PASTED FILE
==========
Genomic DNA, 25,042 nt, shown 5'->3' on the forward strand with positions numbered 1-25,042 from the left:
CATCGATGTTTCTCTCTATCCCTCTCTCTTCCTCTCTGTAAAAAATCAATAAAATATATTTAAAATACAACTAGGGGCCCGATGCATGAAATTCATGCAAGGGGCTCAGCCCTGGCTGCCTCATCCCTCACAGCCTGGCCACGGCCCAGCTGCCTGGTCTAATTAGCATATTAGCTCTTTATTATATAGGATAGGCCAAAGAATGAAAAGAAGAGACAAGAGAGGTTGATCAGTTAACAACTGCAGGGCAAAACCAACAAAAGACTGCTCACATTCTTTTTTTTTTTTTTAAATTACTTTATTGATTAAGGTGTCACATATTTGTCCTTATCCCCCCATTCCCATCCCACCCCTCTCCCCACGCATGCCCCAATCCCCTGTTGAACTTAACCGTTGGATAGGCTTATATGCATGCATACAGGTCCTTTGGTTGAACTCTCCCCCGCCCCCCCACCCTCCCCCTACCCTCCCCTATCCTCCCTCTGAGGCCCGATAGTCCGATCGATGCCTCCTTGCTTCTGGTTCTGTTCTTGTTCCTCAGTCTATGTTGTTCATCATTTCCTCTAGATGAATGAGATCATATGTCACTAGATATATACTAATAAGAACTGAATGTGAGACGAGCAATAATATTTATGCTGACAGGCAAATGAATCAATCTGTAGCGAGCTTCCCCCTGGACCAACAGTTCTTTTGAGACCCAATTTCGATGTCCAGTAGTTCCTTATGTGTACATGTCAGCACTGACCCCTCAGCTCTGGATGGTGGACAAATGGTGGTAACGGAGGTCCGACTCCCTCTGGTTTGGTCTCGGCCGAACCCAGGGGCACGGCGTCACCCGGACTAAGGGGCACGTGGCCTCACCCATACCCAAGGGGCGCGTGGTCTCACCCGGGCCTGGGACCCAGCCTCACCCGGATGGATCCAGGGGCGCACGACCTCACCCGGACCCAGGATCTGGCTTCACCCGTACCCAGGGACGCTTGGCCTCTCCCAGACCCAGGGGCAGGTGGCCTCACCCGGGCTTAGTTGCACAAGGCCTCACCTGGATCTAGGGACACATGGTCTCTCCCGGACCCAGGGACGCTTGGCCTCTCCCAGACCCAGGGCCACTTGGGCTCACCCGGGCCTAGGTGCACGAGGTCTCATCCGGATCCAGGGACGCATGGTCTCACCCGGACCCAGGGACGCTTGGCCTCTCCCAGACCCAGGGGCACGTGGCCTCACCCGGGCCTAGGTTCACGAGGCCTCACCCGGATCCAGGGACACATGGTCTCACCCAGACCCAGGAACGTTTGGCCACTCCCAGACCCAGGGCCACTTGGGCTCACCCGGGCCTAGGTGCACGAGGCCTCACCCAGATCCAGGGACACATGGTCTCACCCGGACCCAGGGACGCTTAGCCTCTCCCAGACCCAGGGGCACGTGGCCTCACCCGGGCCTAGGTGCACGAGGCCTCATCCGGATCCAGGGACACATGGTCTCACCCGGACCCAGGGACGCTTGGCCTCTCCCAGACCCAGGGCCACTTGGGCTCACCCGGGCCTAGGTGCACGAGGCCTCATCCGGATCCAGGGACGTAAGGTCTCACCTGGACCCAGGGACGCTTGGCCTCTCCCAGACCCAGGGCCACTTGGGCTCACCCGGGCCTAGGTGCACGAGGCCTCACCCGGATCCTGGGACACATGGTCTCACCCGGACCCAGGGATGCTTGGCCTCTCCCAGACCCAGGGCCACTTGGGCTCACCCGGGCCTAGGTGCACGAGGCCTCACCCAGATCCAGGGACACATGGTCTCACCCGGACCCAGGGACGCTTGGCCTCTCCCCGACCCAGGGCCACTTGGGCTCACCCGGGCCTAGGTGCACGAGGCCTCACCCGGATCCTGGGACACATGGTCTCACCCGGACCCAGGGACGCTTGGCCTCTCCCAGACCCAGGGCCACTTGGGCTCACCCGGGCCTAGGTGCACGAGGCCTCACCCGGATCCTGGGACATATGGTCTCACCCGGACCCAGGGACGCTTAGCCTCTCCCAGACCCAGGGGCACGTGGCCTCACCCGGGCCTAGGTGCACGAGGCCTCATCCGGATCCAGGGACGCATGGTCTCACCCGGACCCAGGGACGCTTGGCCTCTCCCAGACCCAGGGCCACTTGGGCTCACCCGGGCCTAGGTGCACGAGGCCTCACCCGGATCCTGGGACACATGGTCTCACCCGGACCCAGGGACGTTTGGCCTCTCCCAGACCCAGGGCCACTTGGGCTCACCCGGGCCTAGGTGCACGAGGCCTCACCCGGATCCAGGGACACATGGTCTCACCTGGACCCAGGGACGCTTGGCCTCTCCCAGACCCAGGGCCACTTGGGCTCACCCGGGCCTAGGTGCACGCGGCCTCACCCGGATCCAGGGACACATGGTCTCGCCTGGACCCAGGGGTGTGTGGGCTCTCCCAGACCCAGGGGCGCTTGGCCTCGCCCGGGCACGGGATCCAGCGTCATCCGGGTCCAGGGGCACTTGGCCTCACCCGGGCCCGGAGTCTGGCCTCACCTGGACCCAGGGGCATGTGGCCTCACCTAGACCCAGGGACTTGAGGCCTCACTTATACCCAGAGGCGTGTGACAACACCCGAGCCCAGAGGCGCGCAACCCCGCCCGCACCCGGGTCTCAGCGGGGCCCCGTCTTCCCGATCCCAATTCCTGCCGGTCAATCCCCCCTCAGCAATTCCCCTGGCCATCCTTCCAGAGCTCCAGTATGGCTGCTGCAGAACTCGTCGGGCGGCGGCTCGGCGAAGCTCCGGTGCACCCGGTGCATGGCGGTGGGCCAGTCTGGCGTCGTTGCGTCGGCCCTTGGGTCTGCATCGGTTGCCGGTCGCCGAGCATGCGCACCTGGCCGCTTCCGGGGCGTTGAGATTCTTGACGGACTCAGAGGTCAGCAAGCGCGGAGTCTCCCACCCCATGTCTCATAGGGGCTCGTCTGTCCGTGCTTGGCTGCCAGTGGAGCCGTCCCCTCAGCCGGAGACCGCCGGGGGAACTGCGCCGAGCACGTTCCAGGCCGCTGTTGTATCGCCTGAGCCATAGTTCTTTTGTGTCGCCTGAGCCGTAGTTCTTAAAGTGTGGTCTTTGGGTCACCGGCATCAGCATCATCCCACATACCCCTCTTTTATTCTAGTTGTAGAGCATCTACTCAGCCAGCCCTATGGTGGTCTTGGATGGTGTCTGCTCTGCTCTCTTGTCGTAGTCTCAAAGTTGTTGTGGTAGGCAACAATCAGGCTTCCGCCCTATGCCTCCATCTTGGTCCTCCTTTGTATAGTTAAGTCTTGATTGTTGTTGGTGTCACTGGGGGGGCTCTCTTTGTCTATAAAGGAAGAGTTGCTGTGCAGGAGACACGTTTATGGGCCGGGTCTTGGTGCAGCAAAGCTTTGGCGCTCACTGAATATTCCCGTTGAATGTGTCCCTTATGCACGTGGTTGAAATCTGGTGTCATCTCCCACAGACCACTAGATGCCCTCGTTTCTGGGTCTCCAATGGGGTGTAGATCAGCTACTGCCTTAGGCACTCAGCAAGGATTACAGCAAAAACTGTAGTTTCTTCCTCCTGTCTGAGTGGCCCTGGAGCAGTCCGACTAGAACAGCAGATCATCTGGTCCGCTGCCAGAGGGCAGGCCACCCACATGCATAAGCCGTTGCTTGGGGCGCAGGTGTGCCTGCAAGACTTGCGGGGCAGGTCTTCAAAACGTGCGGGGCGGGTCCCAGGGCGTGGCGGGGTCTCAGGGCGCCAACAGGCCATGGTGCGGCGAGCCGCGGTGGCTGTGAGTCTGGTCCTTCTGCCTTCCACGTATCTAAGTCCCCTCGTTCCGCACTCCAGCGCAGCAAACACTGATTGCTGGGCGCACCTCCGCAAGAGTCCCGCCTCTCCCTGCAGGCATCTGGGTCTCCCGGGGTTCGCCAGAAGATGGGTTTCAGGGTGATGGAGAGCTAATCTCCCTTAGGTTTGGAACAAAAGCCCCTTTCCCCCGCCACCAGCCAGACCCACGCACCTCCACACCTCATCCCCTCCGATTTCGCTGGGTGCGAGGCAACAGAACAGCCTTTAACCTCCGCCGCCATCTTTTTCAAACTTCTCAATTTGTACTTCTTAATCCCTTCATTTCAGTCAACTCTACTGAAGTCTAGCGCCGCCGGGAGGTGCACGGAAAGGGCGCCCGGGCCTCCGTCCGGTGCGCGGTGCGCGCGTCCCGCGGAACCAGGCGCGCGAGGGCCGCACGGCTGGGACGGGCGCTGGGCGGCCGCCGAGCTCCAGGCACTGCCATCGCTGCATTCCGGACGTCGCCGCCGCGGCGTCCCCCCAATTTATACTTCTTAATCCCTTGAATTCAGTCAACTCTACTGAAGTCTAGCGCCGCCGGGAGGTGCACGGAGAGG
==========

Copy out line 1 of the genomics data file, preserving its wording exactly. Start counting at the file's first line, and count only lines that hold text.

Genomic DNA, 25,042 nt, shown 5'->3' on the forward strand with positions numbered 1-25,042 from the left: